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The Russo-Japanese War of 1904-05 has been widely seen as a historical turning-point. For the first time in modern history an Asian and a European country competed on equal terms, overturning the prevailing balance of power. Based on a wide range of original source material in Russian, Japanese and other languages, this book goes beyond the military and international political grand narratives to examine the war's social, cultural, literary and intellectual impact in their historical context. In Japan the war reinforced the country's self-image as a 'coming' nation, while in Russia, combined with the revolution of 1905 and later political and social upheaval, it was seen as separating the old régime from the new. Throughout the world, 'spirit' was seen to be a decisive factor, and cultural considerations determined the war's interpretation. Featuring contributions by established scholars in the fields of military history and the history and literature of both Russia and Japan, this book offers for the first time a comparative perspective on the symbolic meaning of the conflict.
Donald Keene's definitive history of modern Japanese literature is an achievement beyond the range and scope of any other western writer.
This text is an introduction to the full range of standard reference tools in all branches of English studies. More than 10,000 titles are included. The Reference Guide covers all the areas traditionally defined as English studies and all the field of inquiry more recently associated with English studies. British and Irish, American and world literatures written in English are included. Other fields covered are folklore, film, literary theory, general and comparative literature, language and linguistics, rhetoric and composition, bibliography and textual criticism and women's studies.
The fourth book in a multivolume history of modern Japanese literature by one of the world's most accomplished translators and scholars of Japanese culture and literature, this volume offers unparalleled insight into Japanese poetry, drama, and criticism.
Since its publication in Japan ten years ago, the Origins of Modern Japanese Literature has become a landmark book, playing a pivotal role in defining discussions of modernity in that country. Against a history of relative inattention on the part of Western translators to modern Asian critical theory, this first English publication is sure to have a profound effect on current cultural criticism in the West. It is both the boldest critique of modern Japanese literary history to appear in the post-war era and a major theoretical intervention, which calls into question the idea of modernity that informs Western consciousness. In a sweeping reinterpretation of nineteenth-and twentieth-century Japanese literature, Karatani Kojin forces a reconsideration of the very assumptions underlying our concepts of modernity. In his analysis, such familiar terms as origin, modern, literature, and the state reveal themselves to be ideological constructs. Karatani weaves many separate strands into an argument that exposes what has been hidden in both Japanese and Western accounts of the development of modern culture. Among these strands are: the "discovery" of landscape in painting and literature and its relation to the inwardness of individual consciousness; the similar "discovery" in Japanese drama of the naked face as another kind of landscape produced by interiority; the challenge to the dominance of Chinese characters in writing; the emergence of confessional literature as an outgrowth of the repression of sexuality and the body; the conversion of the samurai class to Christianity; the mythologizing of tuberculosis, cancer, and illness in general as a producer of meaning; and the "discovery" of "the child" as an independent category of human being. A work that will be important beyond the confines of literary studies, Karatani's analysis challenges basic Western presumptions of theoretical centrality and originality and disturbs the binary opposition of the "West" to its so-called "other." Origins of Modern Japanese Literature should be read by all those with an interest in the development of cultural concepts and in the interrelating factors that have determined modernity.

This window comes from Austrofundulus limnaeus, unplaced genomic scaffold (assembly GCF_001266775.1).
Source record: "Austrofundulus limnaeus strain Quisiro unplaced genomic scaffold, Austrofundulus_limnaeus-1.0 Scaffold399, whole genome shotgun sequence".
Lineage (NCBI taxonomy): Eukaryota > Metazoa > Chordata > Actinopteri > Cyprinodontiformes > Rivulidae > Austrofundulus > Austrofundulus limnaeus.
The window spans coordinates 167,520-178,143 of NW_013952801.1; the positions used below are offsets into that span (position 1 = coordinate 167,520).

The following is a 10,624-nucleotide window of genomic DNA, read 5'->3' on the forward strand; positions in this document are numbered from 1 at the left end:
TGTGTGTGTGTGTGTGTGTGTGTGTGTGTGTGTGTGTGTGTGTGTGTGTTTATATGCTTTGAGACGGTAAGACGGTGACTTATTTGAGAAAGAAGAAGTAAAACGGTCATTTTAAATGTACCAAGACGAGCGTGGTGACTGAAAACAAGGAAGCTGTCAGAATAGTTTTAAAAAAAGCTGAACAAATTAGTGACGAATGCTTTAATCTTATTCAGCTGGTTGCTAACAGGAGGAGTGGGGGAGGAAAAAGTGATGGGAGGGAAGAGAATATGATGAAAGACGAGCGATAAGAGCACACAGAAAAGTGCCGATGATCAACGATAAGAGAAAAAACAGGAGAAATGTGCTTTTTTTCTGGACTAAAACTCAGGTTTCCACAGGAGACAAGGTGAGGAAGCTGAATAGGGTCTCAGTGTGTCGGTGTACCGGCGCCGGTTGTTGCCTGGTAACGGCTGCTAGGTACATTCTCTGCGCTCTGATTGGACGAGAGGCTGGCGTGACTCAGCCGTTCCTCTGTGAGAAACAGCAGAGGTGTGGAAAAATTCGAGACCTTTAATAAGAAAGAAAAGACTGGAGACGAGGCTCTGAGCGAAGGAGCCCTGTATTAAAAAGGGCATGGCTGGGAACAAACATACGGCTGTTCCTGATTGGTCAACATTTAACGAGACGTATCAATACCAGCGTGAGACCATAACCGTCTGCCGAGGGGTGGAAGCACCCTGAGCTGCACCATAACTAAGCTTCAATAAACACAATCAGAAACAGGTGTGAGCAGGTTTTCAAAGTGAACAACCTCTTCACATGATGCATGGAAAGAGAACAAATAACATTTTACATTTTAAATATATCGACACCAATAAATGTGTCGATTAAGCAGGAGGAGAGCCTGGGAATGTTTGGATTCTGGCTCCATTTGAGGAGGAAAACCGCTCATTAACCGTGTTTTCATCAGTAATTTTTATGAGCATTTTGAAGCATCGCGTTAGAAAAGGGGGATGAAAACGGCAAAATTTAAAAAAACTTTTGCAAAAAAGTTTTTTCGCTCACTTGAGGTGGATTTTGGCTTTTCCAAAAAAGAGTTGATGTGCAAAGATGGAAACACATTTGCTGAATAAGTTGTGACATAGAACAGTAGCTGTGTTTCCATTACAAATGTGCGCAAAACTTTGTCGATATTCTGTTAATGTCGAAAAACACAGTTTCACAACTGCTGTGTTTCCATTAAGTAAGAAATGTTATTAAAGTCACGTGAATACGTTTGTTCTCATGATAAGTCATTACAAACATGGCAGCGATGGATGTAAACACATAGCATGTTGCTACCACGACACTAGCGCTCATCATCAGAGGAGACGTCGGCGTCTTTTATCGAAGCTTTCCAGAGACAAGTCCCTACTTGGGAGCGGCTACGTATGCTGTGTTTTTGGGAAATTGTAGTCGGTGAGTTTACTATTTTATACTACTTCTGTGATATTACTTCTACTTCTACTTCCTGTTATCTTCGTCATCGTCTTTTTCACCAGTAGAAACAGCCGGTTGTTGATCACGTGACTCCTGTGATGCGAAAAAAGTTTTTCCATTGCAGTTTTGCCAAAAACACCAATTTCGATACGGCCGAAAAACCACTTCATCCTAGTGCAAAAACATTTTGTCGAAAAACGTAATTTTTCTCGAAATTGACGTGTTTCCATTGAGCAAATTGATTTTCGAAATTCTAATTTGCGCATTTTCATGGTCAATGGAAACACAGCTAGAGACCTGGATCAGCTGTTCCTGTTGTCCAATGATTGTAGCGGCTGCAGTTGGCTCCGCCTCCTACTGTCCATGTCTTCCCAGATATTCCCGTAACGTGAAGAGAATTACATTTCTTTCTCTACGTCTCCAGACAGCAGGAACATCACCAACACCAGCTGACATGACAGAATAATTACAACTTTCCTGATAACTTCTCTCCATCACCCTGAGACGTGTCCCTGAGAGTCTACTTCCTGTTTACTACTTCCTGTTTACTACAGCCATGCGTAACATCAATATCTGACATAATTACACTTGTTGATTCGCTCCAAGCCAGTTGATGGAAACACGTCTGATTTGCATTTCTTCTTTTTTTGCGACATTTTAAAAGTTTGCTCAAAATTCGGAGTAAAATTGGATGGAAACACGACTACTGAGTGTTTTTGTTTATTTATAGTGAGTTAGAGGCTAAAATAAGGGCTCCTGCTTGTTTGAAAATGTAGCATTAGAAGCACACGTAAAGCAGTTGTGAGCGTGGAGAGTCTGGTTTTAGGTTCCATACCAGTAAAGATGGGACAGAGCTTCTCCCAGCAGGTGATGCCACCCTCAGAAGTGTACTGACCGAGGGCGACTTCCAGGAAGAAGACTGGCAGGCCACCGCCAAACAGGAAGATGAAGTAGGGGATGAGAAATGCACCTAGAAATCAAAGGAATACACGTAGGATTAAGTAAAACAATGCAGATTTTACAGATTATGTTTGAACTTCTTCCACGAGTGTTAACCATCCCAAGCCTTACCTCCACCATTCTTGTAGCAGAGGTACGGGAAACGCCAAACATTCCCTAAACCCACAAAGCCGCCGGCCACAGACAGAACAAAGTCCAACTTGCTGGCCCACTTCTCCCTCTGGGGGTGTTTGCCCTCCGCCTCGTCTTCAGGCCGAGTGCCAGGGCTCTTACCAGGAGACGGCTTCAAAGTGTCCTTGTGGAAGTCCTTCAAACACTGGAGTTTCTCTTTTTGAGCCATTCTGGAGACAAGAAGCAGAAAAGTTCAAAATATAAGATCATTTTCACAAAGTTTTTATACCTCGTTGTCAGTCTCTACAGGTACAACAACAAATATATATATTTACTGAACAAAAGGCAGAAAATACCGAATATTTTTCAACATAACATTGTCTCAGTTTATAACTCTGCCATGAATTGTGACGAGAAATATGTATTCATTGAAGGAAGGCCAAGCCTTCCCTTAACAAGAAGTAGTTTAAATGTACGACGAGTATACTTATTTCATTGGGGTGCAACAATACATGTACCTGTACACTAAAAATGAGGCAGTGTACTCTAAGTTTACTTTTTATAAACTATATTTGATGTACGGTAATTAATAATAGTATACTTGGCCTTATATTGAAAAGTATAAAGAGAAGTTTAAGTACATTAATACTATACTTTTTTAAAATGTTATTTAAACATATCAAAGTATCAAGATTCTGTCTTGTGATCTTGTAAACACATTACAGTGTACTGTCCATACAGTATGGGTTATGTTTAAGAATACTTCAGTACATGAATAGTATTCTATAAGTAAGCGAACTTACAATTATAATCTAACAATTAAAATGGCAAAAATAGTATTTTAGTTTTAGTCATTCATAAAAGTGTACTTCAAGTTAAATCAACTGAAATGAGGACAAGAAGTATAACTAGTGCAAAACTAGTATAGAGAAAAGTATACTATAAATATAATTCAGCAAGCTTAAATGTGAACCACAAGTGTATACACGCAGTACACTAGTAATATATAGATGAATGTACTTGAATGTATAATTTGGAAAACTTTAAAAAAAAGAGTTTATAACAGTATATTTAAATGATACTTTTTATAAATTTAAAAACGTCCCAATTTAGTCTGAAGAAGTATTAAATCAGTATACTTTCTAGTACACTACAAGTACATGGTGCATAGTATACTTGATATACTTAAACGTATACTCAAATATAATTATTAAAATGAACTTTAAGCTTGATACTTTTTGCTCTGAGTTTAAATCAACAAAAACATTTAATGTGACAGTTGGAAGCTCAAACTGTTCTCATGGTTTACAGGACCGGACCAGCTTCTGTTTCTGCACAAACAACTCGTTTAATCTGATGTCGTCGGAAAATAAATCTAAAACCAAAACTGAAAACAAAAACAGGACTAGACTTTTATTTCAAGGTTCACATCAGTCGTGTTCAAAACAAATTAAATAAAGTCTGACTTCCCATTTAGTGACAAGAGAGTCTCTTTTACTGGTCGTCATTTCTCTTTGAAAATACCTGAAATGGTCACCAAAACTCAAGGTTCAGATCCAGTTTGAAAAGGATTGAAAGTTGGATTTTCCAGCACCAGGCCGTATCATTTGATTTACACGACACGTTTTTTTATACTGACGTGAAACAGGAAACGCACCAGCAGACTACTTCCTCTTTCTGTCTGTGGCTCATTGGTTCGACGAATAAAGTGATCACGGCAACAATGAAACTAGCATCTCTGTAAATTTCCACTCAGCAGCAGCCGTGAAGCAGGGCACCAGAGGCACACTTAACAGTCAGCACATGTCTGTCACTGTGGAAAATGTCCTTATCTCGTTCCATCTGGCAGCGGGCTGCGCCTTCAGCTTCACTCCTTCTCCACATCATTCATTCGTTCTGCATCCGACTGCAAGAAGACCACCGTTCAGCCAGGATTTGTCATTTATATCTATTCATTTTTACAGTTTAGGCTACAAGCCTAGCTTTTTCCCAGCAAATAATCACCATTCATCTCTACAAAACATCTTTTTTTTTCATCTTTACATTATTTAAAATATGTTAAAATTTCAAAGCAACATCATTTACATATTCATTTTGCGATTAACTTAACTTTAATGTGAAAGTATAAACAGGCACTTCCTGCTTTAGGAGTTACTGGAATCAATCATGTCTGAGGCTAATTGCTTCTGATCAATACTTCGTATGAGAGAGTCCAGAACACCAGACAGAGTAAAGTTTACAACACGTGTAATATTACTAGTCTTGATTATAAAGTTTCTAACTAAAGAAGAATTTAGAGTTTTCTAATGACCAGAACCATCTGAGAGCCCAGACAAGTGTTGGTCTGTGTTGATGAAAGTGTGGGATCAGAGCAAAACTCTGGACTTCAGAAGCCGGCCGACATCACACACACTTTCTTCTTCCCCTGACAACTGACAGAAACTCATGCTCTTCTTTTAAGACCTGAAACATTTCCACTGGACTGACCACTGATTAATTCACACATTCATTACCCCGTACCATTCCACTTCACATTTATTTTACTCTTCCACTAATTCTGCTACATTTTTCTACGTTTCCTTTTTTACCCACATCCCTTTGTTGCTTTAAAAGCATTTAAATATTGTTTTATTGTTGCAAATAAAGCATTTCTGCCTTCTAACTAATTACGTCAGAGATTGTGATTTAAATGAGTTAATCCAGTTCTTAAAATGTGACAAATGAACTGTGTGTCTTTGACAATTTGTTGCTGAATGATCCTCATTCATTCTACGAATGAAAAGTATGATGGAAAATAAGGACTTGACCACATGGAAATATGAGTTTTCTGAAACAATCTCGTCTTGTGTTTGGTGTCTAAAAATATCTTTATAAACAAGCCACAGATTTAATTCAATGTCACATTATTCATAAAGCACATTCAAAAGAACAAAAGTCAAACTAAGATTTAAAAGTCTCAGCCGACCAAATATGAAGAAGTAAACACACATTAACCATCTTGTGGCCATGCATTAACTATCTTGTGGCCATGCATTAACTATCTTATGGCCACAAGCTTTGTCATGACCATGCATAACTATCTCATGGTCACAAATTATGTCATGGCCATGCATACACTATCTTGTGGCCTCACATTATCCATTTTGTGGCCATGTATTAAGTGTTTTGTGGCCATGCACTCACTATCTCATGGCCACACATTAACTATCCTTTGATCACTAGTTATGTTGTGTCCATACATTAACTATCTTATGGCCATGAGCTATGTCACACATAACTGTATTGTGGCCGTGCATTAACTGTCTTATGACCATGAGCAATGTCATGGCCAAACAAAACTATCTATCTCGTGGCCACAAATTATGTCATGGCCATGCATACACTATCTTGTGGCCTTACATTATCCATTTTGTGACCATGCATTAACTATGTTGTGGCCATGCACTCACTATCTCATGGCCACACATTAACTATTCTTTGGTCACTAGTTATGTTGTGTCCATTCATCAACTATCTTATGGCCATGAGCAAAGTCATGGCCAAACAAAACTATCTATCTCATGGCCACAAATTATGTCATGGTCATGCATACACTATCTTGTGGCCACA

A critical rethinking of theories of national imagination, The Dawn That Never Comes offers the most detailed reading to date in English of one of modern Japan's most influential poets and novelists. This book surveys the ideologies of national imagination at play in early-twentieth-century Japan, specifically in the work of Shimazaki Toson (1872--1943). Bourdaghs analyzes Toson's major works in detail, using them to demonstrate that the field of national imagination requires a complex interweaving of varied -- and sometimes even contradictory -- figures for imagining the national community.
International in scope, this book is designed to be the pre-eminent reference work on the English-speaking theatre in the twentieth century. Arranged alphabetically, it consists of some 2500 entries written by 280 contributors from 20 countries which include not only top-level experts, but, uniquely, leading professionals from the world of theatre. A fascinating resource for anyone interested in theatre, it includes: - Overviews of major concepts, topics and issues; - Surveys of theatre institutions, countries, and genres; - Biographical entries on key performers, playwrights, directors, designers, choreographers and composers; - Articles by leading professionals on crafts, skills and disciplines including acting, design, directing, lighting, sound and voice.

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